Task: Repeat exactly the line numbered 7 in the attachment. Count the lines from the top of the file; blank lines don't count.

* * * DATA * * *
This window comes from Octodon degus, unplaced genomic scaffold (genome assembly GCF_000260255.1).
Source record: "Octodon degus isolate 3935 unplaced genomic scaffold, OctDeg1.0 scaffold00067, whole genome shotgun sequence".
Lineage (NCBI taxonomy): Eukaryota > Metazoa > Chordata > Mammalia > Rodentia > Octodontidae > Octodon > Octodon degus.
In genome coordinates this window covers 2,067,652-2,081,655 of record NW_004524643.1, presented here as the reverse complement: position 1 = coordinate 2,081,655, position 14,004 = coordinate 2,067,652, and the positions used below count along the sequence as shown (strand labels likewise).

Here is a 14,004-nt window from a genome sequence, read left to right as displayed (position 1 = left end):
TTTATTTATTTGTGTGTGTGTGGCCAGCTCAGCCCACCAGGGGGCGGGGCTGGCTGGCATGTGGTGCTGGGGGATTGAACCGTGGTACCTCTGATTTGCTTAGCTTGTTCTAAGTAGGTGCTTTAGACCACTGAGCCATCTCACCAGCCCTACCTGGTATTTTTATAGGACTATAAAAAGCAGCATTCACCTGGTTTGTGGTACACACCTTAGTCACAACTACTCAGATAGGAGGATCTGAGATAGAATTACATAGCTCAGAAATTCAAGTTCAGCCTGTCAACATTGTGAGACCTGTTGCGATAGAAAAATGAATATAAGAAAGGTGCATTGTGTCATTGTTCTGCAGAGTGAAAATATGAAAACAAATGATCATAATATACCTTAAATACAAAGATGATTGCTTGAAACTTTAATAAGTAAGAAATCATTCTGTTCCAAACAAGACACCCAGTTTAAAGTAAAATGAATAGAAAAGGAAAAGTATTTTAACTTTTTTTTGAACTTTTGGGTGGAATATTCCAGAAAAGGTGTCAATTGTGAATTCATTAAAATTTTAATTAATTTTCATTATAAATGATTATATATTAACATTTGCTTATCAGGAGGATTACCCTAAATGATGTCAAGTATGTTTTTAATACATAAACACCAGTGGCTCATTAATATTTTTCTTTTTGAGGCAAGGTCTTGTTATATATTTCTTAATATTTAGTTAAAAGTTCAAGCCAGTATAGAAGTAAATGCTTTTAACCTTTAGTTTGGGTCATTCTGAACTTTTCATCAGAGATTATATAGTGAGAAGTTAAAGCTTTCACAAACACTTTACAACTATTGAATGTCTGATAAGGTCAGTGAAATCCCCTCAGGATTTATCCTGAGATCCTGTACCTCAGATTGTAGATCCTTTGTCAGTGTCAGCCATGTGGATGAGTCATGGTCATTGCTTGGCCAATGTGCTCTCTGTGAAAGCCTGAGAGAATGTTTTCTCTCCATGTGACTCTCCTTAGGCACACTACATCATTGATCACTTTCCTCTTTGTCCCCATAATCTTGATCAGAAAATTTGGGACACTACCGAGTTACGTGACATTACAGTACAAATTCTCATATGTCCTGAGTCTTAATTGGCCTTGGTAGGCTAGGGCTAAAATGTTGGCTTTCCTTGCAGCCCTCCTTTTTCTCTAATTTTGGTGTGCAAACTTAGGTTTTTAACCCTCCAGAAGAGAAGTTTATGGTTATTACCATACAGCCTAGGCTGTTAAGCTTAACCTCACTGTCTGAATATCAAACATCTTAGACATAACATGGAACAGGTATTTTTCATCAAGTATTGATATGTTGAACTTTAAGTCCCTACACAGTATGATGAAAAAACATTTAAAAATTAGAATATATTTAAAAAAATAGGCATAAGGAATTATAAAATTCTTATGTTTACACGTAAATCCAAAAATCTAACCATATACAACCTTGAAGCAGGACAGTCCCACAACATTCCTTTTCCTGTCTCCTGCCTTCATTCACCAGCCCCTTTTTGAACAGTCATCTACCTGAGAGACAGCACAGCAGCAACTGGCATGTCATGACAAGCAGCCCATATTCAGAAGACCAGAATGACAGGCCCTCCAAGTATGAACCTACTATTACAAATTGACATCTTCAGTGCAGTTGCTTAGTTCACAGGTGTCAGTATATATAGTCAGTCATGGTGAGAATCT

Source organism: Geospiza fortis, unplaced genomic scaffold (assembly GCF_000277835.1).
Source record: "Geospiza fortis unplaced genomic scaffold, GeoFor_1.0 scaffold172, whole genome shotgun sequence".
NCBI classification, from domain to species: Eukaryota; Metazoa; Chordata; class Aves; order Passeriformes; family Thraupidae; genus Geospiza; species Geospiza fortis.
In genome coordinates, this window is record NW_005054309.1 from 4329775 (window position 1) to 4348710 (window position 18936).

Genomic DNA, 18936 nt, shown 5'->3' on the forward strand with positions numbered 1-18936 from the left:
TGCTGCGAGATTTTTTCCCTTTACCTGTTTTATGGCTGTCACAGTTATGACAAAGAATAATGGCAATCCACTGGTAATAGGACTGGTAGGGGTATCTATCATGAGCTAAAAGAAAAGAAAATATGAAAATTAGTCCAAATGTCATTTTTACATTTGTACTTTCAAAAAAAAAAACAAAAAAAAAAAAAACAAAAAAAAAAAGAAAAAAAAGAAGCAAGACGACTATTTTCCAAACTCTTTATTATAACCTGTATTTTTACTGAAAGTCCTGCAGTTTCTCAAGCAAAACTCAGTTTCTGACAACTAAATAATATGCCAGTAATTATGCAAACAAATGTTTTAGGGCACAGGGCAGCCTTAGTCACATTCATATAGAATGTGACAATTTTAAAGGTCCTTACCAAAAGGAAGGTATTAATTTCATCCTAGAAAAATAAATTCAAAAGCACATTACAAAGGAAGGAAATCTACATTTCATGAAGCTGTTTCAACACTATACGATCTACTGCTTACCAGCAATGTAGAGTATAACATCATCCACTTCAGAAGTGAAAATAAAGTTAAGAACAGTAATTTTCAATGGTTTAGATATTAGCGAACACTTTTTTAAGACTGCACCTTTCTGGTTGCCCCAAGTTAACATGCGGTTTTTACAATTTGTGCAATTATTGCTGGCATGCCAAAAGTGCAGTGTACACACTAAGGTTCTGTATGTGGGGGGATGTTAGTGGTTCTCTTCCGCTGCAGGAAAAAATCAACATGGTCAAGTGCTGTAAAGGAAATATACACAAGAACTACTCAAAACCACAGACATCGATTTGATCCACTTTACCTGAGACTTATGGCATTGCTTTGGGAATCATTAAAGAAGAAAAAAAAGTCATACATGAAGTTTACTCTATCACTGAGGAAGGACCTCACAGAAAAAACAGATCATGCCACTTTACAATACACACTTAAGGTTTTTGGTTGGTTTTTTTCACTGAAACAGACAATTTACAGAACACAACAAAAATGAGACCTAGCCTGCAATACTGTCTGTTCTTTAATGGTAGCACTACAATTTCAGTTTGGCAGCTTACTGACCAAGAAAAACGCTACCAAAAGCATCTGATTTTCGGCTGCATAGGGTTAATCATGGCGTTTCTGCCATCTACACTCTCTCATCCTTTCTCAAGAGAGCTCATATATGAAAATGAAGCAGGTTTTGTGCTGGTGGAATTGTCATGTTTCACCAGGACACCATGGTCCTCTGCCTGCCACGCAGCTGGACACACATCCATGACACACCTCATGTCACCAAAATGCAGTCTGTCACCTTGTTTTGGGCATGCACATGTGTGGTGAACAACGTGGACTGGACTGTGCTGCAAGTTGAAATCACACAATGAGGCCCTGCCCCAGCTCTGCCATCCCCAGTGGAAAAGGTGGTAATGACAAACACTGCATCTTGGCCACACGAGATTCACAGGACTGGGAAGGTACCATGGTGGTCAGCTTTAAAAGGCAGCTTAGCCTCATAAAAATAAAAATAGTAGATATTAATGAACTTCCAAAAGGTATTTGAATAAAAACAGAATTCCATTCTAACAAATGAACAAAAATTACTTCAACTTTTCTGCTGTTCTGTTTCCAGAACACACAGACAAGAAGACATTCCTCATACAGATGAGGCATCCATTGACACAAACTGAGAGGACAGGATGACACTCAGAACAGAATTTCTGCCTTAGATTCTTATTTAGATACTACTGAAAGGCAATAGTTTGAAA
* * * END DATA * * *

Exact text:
Source organism: Geospiza fortis, unplaced genomic scaffold (assembly GCF_000277835.1).